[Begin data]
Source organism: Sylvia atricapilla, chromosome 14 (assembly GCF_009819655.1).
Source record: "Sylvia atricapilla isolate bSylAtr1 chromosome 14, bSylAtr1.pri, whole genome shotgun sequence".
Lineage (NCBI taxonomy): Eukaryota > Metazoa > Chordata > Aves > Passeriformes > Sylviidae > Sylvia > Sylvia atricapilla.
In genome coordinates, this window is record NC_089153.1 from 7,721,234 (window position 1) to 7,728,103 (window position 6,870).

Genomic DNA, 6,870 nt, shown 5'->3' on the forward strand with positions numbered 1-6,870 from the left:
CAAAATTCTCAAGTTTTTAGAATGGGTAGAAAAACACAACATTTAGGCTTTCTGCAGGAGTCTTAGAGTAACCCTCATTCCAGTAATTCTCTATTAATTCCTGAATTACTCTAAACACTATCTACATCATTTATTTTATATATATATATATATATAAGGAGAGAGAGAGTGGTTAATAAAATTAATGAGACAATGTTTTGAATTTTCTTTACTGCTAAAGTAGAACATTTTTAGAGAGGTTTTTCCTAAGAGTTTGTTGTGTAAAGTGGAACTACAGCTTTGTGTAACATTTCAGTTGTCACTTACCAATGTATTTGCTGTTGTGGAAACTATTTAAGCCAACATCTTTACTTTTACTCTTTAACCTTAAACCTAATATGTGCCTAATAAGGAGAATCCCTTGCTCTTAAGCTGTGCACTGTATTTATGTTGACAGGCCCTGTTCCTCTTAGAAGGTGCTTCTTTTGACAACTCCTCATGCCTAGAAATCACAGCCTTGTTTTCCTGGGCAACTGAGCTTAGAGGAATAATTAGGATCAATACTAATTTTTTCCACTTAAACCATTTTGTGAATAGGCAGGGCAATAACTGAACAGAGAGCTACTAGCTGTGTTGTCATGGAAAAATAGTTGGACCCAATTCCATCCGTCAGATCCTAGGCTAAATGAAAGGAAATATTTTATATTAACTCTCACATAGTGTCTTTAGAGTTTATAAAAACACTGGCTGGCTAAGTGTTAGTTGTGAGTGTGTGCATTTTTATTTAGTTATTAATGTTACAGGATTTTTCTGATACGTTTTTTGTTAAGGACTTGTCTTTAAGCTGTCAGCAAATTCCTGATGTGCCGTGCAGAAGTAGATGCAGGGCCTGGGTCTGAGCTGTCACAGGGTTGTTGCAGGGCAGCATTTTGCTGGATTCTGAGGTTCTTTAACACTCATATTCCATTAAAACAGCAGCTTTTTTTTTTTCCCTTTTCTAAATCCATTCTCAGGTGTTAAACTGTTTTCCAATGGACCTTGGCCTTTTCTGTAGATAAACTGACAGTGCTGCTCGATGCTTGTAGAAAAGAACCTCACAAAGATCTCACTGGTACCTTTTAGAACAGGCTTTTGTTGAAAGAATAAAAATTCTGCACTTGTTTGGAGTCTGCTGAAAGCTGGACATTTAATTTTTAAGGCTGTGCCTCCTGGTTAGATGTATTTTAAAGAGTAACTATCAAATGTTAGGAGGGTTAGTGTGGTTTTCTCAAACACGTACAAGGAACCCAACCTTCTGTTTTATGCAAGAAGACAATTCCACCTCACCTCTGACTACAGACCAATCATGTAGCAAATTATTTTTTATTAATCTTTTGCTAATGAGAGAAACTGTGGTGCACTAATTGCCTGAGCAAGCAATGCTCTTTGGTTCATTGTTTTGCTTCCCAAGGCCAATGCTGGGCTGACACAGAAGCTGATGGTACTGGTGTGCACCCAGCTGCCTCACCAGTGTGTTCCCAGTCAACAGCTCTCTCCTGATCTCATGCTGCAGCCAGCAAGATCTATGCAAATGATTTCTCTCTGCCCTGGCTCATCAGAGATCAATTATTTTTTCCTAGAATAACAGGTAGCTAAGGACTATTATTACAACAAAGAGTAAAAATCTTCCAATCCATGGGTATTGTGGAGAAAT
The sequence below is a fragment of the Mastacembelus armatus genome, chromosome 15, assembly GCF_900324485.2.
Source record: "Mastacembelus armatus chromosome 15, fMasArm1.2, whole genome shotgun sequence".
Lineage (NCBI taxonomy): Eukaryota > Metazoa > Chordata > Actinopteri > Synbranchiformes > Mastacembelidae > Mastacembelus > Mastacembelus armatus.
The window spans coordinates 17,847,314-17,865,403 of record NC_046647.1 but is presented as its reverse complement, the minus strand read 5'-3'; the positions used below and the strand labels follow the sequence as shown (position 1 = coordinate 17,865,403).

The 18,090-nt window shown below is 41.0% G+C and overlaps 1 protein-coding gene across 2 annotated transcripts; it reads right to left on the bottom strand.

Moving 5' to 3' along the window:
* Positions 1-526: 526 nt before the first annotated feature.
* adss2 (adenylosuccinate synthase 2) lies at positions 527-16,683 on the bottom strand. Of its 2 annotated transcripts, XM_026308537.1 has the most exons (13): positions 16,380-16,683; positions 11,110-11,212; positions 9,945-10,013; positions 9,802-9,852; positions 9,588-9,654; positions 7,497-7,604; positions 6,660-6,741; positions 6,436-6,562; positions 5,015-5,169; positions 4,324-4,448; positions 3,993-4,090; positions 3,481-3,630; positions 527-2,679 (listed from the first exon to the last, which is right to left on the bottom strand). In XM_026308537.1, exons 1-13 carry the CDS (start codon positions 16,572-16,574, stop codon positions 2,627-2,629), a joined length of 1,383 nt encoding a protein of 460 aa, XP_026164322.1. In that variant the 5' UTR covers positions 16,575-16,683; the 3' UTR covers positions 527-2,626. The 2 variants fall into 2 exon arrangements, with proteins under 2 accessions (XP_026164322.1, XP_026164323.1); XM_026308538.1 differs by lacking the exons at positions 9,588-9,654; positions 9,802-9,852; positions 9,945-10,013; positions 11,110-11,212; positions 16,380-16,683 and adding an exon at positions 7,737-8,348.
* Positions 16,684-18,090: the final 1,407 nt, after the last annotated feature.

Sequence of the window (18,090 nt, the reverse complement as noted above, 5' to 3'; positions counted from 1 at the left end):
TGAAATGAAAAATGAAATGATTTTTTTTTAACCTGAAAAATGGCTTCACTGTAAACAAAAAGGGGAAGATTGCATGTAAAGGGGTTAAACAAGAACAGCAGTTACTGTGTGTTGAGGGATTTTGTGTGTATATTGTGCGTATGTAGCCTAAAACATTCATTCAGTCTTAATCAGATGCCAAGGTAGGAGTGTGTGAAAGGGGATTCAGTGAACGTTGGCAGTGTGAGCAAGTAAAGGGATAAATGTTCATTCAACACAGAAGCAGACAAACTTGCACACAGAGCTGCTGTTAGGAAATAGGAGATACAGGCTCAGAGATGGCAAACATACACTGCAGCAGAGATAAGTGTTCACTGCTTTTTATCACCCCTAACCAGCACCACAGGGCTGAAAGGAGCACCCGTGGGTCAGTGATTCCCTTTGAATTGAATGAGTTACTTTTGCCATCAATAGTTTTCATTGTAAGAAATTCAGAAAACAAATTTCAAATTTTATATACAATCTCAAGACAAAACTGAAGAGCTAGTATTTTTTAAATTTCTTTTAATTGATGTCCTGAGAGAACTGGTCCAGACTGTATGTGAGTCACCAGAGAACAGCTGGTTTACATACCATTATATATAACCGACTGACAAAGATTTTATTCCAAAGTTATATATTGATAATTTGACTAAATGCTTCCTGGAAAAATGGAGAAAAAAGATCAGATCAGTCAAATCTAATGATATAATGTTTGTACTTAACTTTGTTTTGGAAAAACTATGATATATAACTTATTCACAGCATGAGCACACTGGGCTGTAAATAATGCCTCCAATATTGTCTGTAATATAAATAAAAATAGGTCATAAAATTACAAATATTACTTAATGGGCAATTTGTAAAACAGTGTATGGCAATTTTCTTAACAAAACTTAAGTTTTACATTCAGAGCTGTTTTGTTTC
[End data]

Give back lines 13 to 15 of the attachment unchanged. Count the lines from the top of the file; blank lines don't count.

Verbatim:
* Positions 1-526: 526 nt before the first annotated feature.
* adss2 (adenylosuccinate synthase 2) lies at positions 527-16,683 on the bottom strand. Of its 2 annotated transcripts, XM_026308537.1 has the most exons (13): positions 16,380-16,683; positions 11,110-11,212; positions 9,945-10,013; positions 9,802-9,852; positions 9,588-9,654; positions 7,497-7,604; positions 6,660-6,741; positions 6,436-6,562; positions 5,015-5,169; positions 4,324-4,448; positions 3,993-4,090; positions 3,481-3,630; positions 527-2,679 (listed from the first exon to the last, which is right to left on the bottom strand). In XM_026308537.1, exons 1-13 carry the CDS (start codon positions 16,572-16,574, stop codon positions 2,627-2,629), a joined length of 1,383 nt encoding a protein of 460 aa, XP_026164322.1. In that variant the 5' UTR covers positions 16,575-16,683; the 3' UTR covers positions 527-2,626. The 2 variants fall into 2 exon arrangements, with proteins under 2 accessions (XP_026164322.1, XP_026164323.1); XM_026308538.1 differs by lacking the exons at positions 9,588-9,654; positions 9,802-9,852; positions 9,945-10,013; positions 11,110-11,212; positions 16,380-16,683 and adding an exon at positions 7,737-8,348.
* Positions 16,684-18,090: the final 1,407 nt, after the last annotated feature.